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Tuesday, May 05, 2009

The Prime Directive


Al-Jazeera reports:

[T]he chaplains appear to have found a way around the regulation known as General Order Number One.

"Do we know what it means to proselytise?" Captain Emmit Furner, a military chaplain, says to the gathering.

"It is General Order Number One," an unidentified soldier replies.

But Watt says "you can't proselytise but you can give gifts."
Um, no; the rule of law isn't that stupid; loopholes are not that easily made:

"The translated bibles were never distributed as far as we know, because the soldier understood that if he distributed them he would be in violation of general order 1, and he would be subject to punishment."

[U.S. military spokeswoman, Major Jennifer Willis] said she was aware of at least one case of a soldier who had been punished for giving out coins that had biblical inscriptions on them.
Jeremy Schahill notes that Lt. Gen. William Boykin made some very inflammatory remarks about Islam and Christianity. What he doesn't note is that, while this footage Al Jazeera just broadcast was over a year old, Lt. Gen. Boykin retired from the military in August, 2007. Which is not to say Lt. Gen. Boykin can't be a poster child for religious intolerance in the military (he certainly worked hard on his own to attain that dubious honor), but he has nothing at all, at least directly, to do with this case.

Are there religious fanatics in the military? Undoubtedly. Lieutenant-Colonel Gary Hensley, the chief of the US military chaplains in Afghanistan, would seem to be one such. In the video, he's shown telling soldiers they must "hunt people for Jesus," a clear reference to the Great Commission side of Christian soteriology. But is the chaplain directing the soldiers to proselytize Afghans? Or to proselytize fellow soldiers? Or to display Christ-like behavior, to model Christian ethics and teaching the better to persuade people to join you? Those questions are where Major Willis' response becomes relevant again:

... U.S. military spokeswoman, Major Jennifer Willis, said the comments from the sermon were taken out of context and chaplains were told to make clear to soldiers that they could not proselytize while serving.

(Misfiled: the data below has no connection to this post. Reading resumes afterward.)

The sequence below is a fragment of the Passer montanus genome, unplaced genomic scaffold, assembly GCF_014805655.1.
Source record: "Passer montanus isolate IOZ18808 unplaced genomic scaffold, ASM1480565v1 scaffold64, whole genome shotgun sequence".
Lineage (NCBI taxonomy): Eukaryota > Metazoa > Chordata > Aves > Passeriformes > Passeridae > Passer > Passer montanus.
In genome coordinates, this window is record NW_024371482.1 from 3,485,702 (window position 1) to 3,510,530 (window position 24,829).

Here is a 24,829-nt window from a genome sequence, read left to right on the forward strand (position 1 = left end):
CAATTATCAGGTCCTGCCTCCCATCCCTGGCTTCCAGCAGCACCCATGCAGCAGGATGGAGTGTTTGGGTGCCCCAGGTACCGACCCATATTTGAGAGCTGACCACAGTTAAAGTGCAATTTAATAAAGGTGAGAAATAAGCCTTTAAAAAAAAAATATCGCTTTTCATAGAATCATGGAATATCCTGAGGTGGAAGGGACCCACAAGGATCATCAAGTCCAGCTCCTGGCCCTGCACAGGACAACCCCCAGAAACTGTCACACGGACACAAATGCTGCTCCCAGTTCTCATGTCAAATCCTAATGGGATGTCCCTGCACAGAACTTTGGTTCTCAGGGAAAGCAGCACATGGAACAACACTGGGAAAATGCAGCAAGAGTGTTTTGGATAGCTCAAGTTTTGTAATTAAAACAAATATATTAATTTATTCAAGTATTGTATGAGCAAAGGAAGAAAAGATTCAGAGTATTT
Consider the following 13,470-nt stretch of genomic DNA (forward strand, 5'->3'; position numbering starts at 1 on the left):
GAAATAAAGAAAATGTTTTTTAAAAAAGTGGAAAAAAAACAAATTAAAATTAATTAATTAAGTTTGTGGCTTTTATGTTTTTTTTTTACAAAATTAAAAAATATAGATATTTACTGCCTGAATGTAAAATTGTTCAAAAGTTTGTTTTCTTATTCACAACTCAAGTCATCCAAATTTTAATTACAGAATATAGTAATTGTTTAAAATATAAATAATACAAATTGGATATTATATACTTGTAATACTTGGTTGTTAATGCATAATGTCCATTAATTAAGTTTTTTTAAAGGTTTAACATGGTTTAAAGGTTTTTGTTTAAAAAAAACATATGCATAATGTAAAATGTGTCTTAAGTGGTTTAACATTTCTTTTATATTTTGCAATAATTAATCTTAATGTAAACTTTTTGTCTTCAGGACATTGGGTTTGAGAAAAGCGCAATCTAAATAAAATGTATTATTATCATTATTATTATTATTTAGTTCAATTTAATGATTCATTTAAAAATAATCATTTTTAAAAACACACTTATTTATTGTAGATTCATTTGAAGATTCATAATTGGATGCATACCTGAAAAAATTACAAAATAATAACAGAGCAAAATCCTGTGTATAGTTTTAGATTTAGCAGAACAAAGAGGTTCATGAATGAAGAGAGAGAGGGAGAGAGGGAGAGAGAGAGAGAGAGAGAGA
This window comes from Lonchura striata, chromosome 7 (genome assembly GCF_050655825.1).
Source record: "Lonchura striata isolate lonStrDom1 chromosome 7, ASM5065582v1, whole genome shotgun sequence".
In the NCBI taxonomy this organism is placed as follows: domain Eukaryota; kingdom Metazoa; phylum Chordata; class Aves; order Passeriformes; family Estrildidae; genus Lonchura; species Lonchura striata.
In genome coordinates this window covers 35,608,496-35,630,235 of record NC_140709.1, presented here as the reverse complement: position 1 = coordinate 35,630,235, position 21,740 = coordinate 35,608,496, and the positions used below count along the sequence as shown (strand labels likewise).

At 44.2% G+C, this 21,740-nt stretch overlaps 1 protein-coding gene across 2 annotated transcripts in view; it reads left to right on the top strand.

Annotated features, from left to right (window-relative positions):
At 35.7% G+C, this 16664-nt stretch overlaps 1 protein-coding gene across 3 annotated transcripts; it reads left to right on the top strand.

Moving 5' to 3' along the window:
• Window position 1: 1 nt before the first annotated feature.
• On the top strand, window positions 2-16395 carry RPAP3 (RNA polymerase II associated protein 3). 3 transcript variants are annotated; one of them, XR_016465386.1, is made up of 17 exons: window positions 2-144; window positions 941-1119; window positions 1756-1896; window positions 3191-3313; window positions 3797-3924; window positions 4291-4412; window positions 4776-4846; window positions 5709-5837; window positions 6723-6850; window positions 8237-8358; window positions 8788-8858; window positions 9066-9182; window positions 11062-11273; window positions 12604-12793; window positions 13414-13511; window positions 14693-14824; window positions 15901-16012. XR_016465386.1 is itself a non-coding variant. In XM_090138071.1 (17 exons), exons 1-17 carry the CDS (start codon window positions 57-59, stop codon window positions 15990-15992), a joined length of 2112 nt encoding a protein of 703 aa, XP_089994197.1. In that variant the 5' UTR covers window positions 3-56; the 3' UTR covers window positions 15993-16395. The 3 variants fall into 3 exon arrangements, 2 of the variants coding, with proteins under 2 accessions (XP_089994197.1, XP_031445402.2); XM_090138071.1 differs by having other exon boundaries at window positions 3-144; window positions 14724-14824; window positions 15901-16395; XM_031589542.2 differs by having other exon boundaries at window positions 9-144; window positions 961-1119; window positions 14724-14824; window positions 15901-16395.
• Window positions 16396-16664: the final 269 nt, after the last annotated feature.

Lt. Col. Hensley is telling his listeners to evangelize, but read his remarks carefully, and consider exactly what he says:

In a video obtained by Al Jazeera and broadcast Monday, Lieutenant-Colonel Gary Hensley, the chief of the US military chaplains in Afghanistan, is seen telling soldiers that as followers of Jesus Christ, they all have a responsibility "to be witnesses for him."

"The special forces guys - they hunt men basically. We do the same things as Christians, we hunt people for Jesus. We do, we hunt them down," he says.

"Get the hound of heaven after them, so we get them into the kingdom. That's what we do, that's our business."
Is that directed at Afghans? At soldiers? At US civilian personnel and private contractors? It is simply impossible to know for sure. Does the chaplain make his meaning clear? Not in these excerpts. But does that mean we know what he said?

No.

The chaplain may have been preaching evangelical soteriology, exhorting his listeners to display Christ-like behavior, the better to draw others to their beliefs, and so offer the salvation they see as true and salvific. Or he may have been violating General Order No. 1, and telling his flock to convert the heathen. From news accounts, we simply can't tell.

So what we have here is excerpts from one sermon, which the military says has been taken out of context, and one overly zealous soldier who, the military reports, wasn't allowed to violated General Order No. 1. Conflicting prime directives, if you will, and which one prevailed? The military tells us theirs did. Al Jazeera is less than sanguine, but what the military decrees, and what individual soldiers attempt to do, can be two very different things. This isn't a clash of civilizations, it's a clash of cultures. But even which cultures, and who is clashing, is not even clear.

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